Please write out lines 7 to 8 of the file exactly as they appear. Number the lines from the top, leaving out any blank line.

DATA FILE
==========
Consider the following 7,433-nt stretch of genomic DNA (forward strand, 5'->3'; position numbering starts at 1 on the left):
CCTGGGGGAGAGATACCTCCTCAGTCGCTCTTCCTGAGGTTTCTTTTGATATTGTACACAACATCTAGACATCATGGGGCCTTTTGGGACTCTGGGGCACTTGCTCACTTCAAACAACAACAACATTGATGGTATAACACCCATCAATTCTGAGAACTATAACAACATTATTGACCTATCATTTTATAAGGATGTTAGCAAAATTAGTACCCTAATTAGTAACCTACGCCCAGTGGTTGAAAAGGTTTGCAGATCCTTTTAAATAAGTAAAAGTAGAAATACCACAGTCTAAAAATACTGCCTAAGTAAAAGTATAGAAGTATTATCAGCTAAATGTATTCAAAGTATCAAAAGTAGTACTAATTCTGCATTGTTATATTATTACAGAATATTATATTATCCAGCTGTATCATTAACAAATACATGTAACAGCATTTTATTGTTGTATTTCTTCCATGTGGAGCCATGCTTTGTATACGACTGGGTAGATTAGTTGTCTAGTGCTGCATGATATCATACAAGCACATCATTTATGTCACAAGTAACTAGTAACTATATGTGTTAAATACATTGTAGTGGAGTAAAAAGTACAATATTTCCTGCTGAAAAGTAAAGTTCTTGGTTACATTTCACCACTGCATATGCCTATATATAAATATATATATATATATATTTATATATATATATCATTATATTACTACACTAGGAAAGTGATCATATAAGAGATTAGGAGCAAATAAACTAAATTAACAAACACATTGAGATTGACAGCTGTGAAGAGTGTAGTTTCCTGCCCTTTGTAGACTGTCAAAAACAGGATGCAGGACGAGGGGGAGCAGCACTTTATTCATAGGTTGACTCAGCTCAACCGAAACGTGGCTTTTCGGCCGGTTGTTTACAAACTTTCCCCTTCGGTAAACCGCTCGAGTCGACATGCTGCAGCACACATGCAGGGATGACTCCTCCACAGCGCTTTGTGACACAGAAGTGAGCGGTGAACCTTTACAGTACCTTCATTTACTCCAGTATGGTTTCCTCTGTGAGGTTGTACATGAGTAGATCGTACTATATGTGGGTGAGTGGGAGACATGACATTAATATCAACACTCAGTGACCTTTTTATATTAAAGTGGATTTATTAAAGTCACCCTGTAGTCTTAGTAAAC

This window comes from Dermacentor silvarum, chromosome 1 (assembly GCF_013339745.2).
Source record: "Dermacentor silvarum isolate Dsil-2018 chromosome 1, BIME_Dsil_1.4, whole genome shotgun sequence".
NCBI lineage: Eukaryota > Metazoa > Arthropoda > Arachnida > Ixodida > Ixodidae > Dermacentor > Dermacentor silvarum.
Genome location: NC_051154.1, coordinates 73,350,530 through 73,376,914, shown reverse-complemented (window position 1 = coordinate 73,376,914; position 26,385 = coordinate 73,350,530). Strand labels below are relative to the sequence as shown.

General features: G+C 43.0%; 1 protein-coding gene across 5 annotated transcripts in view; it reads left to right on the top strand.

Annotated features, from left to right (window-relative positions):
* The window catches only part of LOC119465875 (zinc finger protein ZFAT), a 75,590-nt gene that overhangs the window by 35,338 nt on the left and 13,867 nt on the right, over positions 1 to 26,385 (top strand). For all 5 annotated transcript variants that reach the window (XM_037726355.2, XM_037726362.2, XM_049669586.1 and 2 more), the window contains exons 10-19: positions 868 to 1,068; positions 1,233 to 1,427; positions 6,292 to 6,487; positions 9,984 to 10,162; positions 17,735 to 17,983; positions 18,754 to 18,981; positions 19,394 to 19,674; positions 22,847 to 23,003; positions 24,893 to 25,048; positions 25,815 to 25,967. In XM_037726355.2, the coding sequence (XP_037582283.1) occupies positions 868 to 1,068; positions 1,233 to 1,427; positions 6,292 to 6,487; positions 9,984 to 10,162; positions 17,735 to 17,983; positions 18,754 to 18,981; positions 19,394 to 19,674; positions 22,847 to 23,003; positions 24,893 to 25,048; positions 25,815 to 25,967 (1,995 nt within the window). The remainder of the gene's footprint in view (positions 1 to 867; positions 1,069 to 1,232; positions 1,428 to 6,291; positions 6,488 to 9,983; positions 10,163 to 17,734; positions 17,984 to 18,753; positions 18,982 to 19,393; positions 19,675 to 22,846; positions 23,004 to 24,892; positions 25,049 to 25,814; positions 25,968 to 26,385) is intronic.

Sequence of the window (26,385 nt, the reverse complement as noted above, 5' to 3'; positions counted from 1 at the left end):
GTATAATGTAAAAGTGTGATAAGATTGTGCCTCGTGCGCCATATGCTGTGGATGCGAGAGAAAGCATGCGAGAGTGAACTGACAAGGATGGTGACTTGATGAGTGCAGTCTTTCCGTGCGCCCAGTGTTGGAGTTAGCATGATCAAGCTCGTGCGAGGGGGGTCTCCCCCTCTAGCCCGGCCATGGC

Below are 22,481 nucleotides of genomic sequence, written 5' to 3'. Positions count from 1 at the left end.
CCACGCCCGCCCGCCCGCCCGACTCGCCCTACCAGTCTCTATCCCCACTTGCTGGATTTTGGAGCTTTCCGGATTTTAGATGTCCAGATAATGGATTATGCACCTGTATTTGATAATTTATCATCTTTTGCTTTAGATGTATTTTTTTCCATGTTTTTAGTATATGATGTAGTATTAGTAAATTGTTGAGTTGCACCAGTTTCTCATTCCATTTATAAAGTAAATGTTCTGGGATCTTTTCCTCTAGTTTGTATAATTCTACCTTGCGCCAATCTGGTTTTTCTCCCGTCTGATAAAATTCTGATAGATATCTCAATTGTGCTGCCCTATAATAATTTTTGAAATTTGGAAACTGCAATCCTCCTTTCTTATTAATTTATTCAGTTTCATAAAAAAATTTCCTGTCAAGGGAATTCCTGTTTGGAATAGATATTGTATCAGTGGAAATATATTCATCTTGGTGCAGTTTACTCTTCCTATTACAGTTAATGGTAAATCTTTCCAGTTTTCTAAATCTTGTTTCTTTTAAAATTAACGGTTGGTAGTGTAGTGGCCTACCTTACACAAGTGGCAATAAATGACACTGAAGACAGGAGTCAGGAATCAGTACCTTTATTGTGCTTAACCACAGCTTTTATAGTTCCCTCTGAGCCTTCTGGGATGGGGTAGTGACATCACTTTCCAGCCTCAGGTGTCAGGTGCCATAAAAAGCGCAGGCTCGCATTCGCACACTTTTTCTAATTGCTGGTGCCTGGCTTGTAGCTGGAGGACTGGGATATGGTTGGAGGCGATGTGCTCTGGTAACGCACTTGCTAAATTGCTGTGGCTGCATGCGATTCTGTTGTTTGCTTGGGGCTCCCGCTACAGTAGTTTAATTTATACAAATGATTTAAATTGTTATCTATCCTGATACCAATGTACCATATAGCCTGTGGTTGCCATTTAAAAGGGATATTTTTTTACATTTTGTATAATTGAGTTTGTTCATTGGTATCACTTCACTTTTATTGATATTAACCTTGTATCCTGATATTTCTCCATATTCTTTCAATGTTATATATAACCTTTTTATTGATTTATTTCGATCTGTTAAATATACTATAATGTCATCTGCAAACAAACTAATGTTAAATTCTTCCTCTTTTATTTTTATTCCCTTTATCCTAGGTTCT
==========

General features: G+C 43.0%; 1 protein-coding gene across 5 annotated transcripts in view; it reads left to right on the top strand.

Annotated features, from left to right (window-relative positions):